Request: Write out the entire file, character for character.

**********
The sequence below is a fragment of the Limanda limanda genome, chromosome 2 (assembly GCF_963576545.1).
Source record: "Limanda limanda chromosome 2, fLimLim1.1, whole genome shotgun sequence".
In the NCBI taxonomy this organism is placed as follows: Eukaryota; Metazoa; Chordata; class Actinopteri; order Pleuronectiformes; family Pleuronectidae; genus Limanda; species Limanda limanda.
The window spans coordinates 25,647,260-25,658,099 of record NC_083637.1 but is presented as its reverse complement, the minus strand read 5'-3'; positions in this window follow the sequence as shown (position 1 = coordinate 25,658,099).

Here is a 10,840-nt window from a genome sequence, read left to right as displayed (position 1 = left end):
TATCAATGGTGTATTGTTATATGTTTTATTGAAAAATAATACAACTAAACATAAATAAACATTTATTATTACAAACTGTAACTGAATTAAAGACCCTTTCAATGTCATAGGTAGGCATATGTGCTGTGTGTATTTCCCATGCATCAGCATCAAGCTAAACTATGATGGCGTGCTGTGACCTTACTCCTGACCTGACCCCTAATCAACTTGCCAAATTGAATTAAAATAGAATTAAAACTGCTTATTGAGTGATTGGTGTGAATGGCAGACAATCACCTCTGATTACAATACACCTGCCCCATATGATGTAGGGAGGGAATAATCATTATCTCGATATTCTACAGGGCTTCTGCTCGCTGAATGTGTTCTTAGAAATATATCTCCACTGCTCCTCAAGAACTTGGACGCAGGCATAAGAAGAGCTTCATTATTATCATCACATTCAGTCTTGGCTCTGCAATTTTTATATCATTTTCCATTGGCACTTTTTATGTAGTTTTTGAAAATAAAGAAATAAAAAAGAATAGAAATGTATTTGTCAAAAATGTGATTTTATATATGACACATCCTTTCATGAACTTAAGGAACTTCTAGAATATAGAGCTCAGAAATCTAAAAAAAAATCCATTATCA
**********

The sequence below is a fragment of the Limanda limanda genome, chromosome 2 (assembly GCF_963576545.1).
Source record: "Limanda limanda chromosome 2, fLimLim1.1, whole genome shotgun sequence".
In the NCBI taxonomy this organism is placed as follows: Eukaryota; Metazoa; Chordata; class Actinopteri; order Pleuronectiformes; family Pleuronectidae; genus Limanda; species Limanda limanda.
The window spans coordinates 25,647,260-25,658,099 of record NC_083637.1 but is presented as its reverse complement, the minus strand read 5'-3'; positions in this window follow the sequence as shown (position 1 = coordinate 25,658,099).

Here is a 10,840-nt window from a genome sequence, read left to right as displayed (position 1 = left end):
TATCAATGGTGTATTGTTATATGTTTTATTGAAAAATAATACAACTAAACATAAATAAACATTTATTATTACAAACTGTAACTGAATTAAAGACCCTTTCAATGTCATAGGTAGGCATATGTGCTGTGTGTATTTCCCATGCATCAGCATCAAGCTAAACTATGATGGCGTGCTGTGACCTTACTCCTGACCTGACCCCTAATCAACTTGCCAAATTGAATTAAAATAGAATTAAAACTGCTTATTGAGTGATTGGTGTGAATGGCAGACAATCACCTCTGATTACAATACACCTGCCCCATATGATGTAGGGAGGGAATAATCATTATCTCGATATTCTACAGGGCTTCTGCTCGCTGAATGTGTTCTTAGAAATATATCTCCACTGCTCCTCAAGAACTTGGACGCAGGCATAAGAAGAGCTTCATTATTATCATCACATTCAGTCTTGGCTCTGCAATTTTTATATCATTTTCCATTGGCACTTTTTATGTAGTTTTTGAAAATAAAGAAATAAAAAAGAATAGAAATGTATTTGTCAAAAATGTGATTTTATATATGACACATCCTTTCATGAACTTAAGGAACTTCTAGAATATAGAGCTCAGAAATCTAAAAAAAAATCCATTATCA